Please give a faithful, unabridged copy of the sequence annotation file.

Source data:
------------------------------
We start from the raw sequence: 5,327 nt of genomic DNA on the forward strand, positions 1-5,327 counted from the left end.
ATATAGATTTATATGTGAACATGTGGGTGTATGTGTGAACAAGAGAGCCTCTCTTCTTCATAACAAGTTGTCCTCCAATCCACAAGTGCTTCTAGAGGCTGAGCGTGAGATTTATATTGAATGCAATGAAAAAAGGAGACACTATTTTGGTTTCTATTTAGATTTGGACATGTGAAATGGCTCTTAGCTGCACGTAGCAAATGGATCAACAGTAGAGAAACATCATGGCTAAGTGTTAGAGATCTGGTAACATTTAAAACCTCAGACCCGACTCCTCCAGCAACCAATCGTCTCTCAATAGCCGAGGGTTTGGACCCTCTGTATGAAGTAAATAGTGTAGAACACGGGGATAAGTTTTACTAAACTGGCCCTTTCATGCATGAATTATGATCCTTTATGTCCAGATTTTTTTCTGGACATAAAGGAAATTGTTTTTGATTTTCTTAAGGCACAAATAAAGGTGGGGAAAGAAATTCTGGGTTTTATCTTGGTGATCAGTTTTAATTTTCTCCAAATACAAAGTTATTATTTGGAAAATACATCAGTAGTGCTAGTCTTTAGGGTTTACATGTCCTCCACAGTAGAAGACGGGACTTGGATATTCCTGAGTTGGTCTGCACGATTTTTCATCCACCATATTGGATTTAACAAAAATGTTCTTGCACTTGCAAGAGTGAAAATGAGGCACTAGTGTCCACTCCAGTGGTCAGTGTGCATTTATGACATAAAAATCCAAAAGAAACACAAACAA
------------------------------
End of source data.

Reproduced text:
We start from the raw sequence: 5,327 nt of genomic DNA on the forward strand, positions 1-5,327 counted from the left end.
ATATAGATTTATATGTGAACATGTGGGTGTATGTGTGAACAAGAGAGCCTCTCTTCTTCATAACAAGTTGTCCTCCAATCCACAAGTGCTTCTAGAGGCTGAGCGTGAGATTTATATTGAATGCAATGAAAAAAGGAGACACTATTTTGGTTTCTATTTAGATTTGGACATGTGAAATGGCTCTTAGCTGCACGTAGCAAATGGATCAACAGTAGAGAAACATCATGGCTAAGTGTTAGAGATCTGGTAACATTTAAAACCTCAGACCCGACTCCTCCAGCAACCAATCGTCTCTCAATAGCCGAGGGTTTGGACCCTCTGTATGAAGTAAATAGTGTAGAACACGGGGATAAGTTTTACTAAACTGGCCCTTTCATGCATGAATTATGATCCTTTATGTCCAGATTTTTTTCTGGACATAAAGGAAATTGTTTTTGATTTTCTTAAGGCACAAATAAAGGTGGGGAAAGAAATTCTGGGTTTTATCTTGGTGATCAGTTTTAATTTTCTCCAAATACAAAGTTATTATTTGGAAAATACATCAGTAGTGCTAGTCTTTAGGGTTTACATGTCCTCCACAGTAGAAGACGGGACTTGGATATTCCTGAGTTGGTCTGCACGATTTTTCATCCACCATATTGGATTTAACAAAAATGTTCTTGCACTTGCAAGAGTGAAAATGAGGCACTAGTGTCCACTCCAGTGGTCAGTGTGCATTTATGACATAAAAATCCAAAAGAAACACAAACAA